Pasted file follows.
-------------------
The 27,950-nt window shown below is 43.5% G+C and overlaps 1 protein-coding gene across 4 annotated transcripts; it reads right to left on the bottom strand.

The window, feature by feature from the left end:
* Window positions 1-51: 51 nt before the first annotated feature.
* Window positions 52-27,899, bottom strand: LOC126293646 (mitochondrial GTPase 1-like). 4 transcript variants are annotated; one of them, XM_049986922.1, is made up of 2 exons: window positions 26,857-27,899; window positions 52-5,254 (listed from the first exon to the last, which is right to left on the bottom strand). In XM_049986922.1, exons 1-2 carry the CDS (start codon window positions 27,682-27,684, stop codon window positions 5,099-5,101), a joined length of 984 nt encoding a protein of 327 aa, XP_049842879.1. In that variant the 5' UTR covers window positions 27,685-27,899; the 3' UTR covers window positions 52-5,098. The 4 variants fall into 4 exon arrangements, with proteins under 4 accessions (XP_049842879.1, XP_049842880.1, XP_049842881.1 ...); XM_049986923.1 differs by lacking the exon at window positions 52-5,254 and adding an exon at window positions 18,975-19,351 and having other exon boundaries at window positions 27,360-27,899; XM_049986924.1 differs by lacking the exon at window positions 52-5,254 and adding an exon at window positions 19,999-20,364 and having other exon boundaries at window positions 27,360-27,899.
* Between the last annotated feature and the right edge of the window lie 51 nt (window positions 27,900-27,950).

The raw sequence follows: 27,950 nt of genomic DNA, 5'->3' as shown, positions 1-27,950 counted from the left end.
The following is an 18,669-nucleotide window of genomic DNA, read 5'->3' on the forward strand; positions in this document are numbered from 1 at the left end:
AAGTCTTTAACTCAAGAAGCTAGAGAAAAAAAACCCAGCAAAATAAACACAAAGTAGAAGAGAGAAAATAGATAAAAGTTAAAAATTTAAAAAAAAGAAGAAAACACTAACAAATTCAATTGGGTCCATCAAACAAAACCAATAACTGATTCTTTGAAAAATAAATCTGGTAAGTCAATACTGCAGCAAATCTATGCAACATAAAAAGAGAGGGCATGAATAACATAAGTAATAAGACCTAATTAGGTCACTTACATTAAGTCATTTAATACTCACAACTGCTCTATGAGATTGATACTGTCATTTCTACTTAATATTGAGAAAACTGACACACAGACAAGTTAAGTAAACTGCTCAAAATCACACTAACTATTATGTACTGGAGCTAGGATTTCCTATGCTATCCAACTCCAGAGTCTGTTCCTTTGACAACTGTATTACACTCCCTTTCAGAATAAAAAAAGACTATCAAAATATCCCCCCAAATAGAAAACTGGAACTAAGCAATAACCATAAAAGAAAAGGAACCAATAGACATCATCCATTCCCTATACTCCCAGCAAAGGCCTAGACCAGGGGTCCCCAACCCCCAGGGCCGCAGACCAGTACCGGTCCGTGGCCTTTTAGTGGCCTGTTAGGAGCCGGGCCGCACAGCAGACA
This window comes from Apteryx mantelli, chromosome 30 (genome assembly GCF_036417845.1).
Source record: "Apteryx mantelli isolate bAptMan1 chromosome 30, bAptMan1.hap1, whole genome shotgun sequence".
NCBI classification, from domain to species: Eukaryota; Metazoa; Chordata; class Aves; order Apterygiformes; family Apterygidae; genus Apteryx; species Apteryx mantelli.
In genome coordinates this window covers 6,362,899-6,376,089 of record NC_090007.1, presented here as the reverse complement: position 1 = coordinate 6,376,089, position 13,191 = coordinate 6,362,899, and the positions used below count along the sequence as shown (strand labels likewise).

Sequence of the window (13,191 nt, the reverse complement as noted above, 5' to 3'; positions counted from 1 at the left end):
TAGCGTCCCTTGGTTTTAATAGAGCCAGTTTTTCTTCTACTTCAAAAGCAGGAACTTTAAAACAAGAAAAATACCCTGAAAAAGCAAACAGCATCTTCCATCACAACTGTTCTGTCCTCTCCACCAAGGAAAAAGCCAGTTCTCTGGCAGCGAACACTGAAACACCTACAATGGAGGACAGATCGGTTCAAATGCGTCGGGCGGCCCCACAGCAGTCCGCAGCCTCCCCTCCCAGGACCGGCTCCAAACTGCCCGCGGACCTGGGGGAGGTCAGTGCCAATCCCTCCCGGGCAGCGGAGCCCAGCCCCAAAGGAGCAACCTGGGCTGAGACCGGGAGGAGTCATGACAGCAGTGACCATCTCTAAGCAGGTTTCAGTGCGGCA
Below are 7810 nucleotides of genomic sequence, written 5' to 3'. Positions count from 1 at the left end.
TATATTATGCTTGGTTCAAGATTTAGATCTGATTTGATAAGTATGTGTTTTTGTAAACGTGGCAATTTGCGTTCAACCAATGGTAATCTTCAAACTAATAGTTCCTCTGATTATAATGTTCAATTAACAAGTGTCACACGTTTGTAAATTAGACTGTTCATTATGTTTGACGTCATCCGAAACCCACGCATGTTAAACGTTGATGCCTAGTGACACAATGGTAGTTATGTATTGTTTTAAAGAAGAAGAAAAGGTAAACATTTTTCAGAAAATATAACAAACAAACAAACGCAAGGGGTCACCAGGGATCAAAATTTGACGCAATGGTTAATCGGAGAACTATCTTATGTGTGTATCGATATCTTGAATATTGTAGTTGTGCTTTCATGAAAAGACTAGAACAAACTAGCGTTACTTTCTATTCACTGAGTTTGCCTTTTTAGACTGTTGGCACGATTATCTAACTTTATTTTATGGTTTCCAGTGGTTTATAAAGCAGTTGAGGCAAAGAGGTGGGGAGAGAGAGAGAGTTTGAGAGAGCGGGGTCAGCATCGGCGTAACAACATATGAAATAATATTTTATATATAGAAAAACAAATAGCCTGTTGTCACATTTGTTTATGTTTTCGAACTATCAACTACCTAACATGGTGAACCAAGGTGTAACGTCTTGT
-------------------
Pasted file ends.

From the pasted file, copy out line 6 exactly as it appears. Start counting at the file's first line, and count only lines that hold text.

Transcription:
The raw sequence follows: 27,950 nt of genomic DNA, 5'->3' as shown, positions 1-27,950 counted from the left end.